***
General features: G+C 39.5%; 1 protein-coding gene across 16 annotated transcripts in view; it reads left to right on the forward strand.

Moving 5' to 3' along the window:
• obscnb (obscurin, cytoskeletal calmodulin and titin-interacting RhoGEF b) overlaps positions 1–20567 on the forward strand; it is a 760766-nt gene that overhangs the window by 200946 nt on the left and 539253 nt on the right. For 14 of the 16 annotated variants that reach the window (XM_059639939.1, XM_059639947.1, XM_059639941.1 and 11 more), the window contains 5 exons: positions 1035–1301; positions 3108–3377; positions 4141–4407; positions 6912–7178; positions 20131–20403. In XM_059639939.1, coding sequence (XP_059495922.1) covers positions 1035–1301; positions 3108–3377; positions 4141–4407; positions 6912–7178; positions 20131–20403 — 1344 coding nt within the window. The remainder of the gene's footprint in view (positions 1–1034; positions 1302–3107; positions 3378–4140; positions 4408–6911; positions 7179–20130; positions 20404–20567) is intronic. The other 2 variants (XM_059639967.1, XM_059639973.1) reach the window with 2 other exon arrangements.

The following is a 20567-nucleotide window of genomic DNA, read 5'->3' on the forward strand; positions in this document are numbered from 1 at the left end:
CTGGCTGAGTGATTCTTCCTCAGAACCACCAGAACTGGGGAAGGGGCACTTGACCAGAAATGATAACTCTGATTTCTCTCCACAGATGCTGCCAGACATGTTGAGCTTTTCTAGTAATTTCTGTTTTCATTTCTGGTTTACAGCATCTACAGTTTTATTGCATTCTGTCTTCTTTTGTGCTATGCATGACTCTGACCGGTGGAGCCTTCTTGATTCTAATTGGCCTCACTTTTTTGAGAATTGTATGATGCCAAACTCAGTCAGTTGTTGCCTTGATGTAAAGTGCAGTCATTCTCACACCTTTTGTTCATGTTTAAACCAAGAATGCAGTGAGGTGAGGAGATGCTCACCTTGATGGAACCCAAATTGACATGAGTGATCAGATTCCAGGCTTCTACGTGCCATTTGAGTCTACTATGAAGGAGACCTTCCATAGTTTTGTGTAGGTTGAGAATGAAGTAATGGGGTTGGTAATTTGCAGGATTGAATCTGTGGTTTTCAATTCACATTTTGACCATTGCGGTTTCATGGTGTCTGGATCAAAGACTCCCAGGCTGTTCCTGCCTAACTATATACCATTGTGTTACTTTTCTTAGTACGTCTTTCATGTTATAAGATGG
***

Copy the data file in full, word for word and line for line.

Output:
General features: G+C 39.5%; 1 protein-coding gene across 16 annotated transcripts in view; it reads left to right on the forward strand.

Moving 5' to 3' along the window:
• obscnb (obscurin, cytoskeletal calmodulin and titin-interacting RhoGEF b) overlaps positions 1–20567 on the forward strand; it is a 760766-nt gene that overhangs the window by 200946 nt on the left and 539253 nt on the right. For 14 of the 16 annotated variants that reach the window (XM_059639939.1, XM_059639947.1, XM_059639941.1 and 11 more), the window contains 5 exons: positions 1035–1301; positions 3108–3377; positions 4141–4407; positions 6912–7178; positions 20131–20403. In XM_059639939.1, coding sequence (XP_059495922.1) covers positions 1035–1301; positions 3108–3377; positions 4141–4407; positions 6912–7178; positions 20131–20403 — 1344 coding nt within the window. The remainder of the gene's footprint in view (positions 1–1034; positions 1302–3107; positions 3378–4140; positions 4408–6911; positions 7179–20130; positions 20404–20567) is intronic. The other 2 variants (XM_059639967.1, XM_059639973.1) reach the window with 2 other exon arrangements.

The following is a 20567-nucleotide window of genomic DNA, read 5'->3' on the forward strand; positions in this document are numbered from 1 at the left end:
CTGGCTGAGTGATTCTTCCTCAGAACCACCAGAACTGGGGAAGGGGCACTTGACCAGAAATGATAACTCTGATTTCTCTCCACAGATGCTGCCAGACATGTTGAGCTTTTCTAGTAATTTCTGTTTTCATTTCTGGTTTACAGCATCTACAGTTTTATTGCATTCTGTCTTCTTTTGTGCTATGCATGACTCTGACCGGTGGAGCCTTCTTGATTCTAATTGGCCTCACTTTTTTGAGAATTGTATGATGCCAAACTCAGTCAGTTGTTGCCTTGATGTAAAGTGCAGTCATTCTCACACCTTTTGTTCATGTTTAAACCAAGAATGCAGTGAGGTGAGGAGATGCTCACCTTGATGGAACCCAAATTGACATGAGTGATCAGATTCCAGGCTTCTACGTGCCATTTGAGTCTACTATGAAGGAGACCTTCCATAGTTTTGTGTAGGTTGAGAATGAAGTAATGGGGTTGGTAATTTGCAGGATTGAATCTGTGGTTTTCAATTCACATTTTGACCATTGCGGTTTCATGGTGTCTGGATCAAAGACTCCCAGGCTGTTCCTGCCTAACTATATACCATTGTGTTACTTTTCTTAGTACGTCTTTCATGTTATAAGATGG